While the Greenfield operations can adopted by a manufacturing business to overcome tariff problems, the particular strategy is not suitable for the identified product due to the requirement of favourable climate and geographic terrains for producing green tea. In this case, the Nepalese producers may opt to buy an entire distribution network in Malaysia to wholly own the operation in host country and enable it to sell products produced in the home country (Grönroos 2016). Developing a solution to manage diversity in the international market, on the other hand, require the producer assessing needs, preferences, buying patterns and lifestyle choices among others to develop increased understanding and design effective marketing campaigns.
Lastly, success of the international business can be measured by developing smart criteria to the intended goals and objectives and comparing between expected and actual performance of the international trade. With an expectation of strong consumer loyalty concerning the rising awareness about health and wellbeing, the traders and dealers require measuring brand impression on a time-to-time basis while controlling outcomes using a valuable key performance indicator (KPI).
Considering the type of product and nature of competition in the international market, it is important for Nepal green tea to concentrate on providing exceptional quality to consumers while strengthening product attractiveness. Strong experience in international marketing environment over the years, together with growing use of innovation and technologies are consistently strengthening the commitment of producers and growers in tea industry of Nepal. Because of the rising demands for consuming tea among other beverages for its health-related outcomes, Nepal green tea has the viable opportunity to expand into the Malaysian beverage market.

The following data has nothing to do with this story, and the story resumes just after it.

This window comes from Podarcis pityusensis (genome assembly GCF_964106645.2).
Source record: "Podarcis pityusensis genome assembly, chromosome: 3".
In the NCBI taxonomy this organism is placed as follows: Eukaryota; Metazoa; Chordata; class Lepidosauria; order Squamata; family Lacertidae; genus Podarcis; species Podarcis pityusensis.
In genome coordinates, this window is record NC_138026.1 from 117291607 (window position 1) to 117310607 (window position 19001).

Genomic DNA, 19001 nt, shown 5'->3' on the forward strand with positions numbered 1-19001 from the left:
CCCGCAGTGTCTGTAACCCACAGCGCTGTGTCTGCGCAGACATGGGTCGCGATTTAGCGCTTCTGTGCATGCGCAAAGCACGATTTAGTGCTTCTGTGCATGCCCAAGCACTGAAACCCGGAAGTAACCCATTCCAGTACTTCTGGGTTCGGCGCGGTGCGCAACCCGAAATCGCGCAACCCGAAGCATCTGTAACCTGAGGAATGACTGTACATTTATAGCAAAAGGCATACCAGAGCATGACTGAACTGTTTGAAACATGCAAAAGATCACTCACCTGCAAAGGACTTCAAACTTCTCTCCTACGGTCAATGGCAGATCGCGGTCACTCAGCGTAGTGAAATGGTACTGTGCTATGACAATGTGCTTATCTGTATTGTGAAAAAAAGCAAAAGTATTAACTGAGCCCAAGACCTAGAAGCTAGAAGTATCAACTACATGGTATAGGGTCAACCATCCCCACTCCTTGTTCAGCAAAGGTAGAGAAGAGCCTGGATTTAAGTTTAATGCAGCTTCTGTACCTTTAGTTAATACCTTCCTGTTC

However, exploring a significantly new market apart from its regular international markets of Europe and North America will require adopting a highly focused marketing campaign in line with sociocultural trends in the chosen country. It is recommended to use tailored advertising and promotional campaigns for different groups of customers in the Malaysian markets. On the other hand, proposed strategies should be adopted as soon as possible for overcoming the challenges associated with international marketing.